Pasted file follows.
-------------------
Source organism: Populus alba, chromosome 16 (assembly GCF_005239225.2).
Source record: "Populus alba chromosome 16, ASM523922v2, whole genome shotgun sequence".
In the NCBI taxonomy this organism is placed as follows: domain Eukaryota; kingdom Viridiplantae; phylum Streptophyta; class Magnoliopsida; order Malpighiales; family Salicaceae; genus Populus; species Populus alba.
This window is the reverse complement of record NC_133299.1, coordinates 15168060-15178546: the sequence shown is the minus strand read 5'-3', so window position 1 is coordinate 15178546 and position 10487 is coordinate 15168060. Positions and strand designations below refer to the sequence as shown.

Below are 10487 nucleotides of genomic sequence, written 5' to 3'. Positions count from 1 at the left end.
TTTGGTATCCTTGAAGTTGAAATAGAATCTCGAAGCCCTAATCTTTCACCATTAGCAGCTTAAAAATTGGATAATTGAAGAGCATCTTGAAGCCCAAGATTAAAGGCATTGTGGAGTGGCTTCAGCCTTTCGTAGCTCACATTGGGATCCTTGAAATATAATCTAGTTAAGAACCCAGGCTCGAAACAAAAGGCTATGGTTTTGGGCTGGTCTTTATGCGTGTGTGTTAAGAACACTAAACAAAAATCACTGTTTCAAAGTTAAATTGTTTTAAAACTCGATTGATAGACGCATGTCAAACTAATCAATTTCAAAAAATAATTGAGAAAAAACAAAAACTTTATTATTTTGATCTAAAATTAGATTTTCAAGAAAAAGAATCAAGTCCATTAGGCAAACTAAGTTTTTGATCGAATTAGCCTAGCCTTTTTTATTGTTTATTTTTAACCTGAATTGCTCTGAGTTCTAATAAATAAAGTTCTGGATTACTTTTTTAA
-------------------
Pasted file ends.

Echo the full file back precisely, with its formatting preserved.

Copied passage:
Source organism: Populus alba, chromosome 16 (assembly GCF_005239225.2).
Source record: "Populus alba chromosome 16, ASM523922v2, whole genome shotgun sequence".
In the NCBI taxonomy this organism is placed as follows: domain Eukaryota; kingdom Viridiplantae; phylum Streptophyta; class Magnoliopsida; order Malpighiales; family Salicaceae; genus Populus; species Populus alba.
This window is the reverse complement of record NC_133299.1, coordinates 15168060-15178546: the sequence shown is the minus strand read 5'-3', so window position 1 is coordinate 15178546 and position 10487 is coordinate 15168060. Positions and strand designations below refer to the sequence as shown.

Below are 10487 nucleotides of genomic sequence, written 5' to 3'. Positions count from 1 at the left end.
TTTGGTATCCTTGAAGTTGAAATAGAATCTCGAAGCCCTAATCTTTCACCATTAGCAGCTTAAAAATTGGATAATTGAAGAGCATCTTGAAGCCCAAGATTAAAGGCATTGTGGAGTGGCTTCAGCCTTTCGTAGCTCACATTGGGATCCTTGAAATATAATCTAGTTAAGAACCCAGGCTCGAAACAAAAGGCTATGGTTTTGGGCTGGTCTTTATGCGTGTGTGTTAAGAACACTAAACAAAAATCACTGTTTCAAAGTTAAATTGTTTTAAAACTCGATTGATAGACGCATGTCAAACTAATCAATTTCAAAAAATAATTGAGAAAAAACAAAAACTTTATTATTTTGATCTAAAATTAGATTTTCAAGAAAAAGAATCAAGTCCATTAGGCAAACTAAGTTTTTGATCGAATTAGCCTAGCCTTTTTTATTGTTTATTTTTAACCTGAATTGCTCTGAGTTCTAATAAATAAAGTTCTGGATTACTTTTTTAA